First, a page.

The snowy plover, American oystercatcher, black skimmer and least tern lay their eggs and hatch their young on Florida beaches, spoil islands and rooftops. Loss and degradation of habitat are major threats to the shorebirds’ survival, with their colonies and nesting areas becoming fewer and more fragmented. Because of their declining numbers in Florida and habitat loss, these beach-nesting birds qualify for listing as state-threatened species.
The just-released draft action plan for imperiled beach-nesting birds is among the second group of draft species action plans covering 60 species that the Florida Fish and Wildlife Conservation Commission (FWC) is unveiling in 2013.
The alligator snapping turtle, Florida bonneted bat, white-crowned pigeon and Florida tree snail also have newly drafted species action plans. The public is invited to review and comment on the plans at http://share1.myfwc.com/ISMP/default.aspx now through April 23, 2013.
Earlier this year, the FWC released the first group of draft species action plans that included 23 species. The agency will roll out the remaining plans later this spring and summer. For a full list of species and to review all of the draft species action plans, visit our website at MyFWC.com/WildlifeHabitats and select Imperiled Species.
The draft action plan for imperiled beach-nesting birds spells out steps to conserve these four species with the ultimate goal that they no longer will be listed as threatened.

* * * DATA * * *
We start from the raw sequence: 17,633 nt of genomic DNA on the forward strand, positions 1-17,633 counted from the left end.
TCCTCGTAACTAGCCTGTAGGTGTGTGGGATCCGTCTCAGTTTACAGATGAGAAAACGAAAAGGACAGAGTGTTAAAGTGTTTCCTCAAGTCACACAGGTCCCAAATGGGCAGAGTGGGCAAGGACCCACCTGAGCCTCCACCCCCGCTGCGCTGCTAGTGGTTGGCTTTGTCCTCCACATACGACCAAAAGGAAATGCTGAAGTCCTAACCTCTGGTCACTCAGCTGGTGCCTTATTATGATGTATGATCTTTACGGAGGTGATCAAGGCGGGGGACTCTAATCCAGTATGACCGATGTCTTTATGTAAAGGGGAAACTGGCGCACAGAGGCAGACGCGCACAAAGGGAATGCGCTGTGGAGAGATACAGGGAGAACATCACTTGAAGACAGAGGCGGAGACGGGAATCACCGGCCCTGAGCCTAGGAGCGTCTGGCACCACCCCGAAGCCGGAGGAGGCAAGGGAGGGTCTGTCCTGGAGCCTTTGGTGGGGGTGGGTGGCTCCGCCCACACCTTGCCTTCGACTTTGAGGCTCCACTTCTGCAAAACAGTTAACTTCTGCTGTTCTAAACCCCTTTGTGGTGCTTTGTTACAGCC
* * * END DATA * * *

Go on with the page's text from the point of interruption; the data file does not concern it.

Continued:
“The dynamic nature of Florida beaches, from natural changes caused by storms and erosion to the presence of beachgoers and the loss of habitat, poses significant challenges to the survival of beach-nesting birds,” said Claire Sunquist Blunden, the FWC’s stakeholder coordinator for imperiled species management planning.
The FWC’s draft plan outlines commonly shared conservation measures that will benefit the snowy plovers, American oystercatchers, black skimmers and least terns throughout our state. Successful conservation of beach-nesting birds will require action not only by the FWC but also the cooperation of the many different groups which use, own and care about Florida’s coastal resources. They include local, state and federal government agencies, the public, private property owners, non-governmental organizations, businesses and researchers.
People enjoying Florida beaches during spring break need to be aware they should keep their distance from beach-nesting birds. For more tips, go to MyFWC.com/WildlifeHabitats and select “Share the Beach with Beach-nesting Birds.”
The draft species action plans are a vital component of Florida’s new conservation model, which first involved preparing Biological Status Reviews for 60 imperiled species and now requires developing plans to conserve each of them. Once the 49 plans covering 60 species are revised based on public input, FWC teams will look for common themes and actions to develop Integrated Conservation Strategies.
“We hope the public and stakeholders will comment on the draft species action plans and share their ideas on common themes or actions among plans,” said Claire Sunquist Blunden.
Finally, an Imperiled Species Management Plan will be developed that ties together the action plans covering 60 species, addressing the commonalities of what’s necessary to conserve all the wildlife represented in the plan.
Logo courtesy Florida Fish and Wildlife Conservation Commission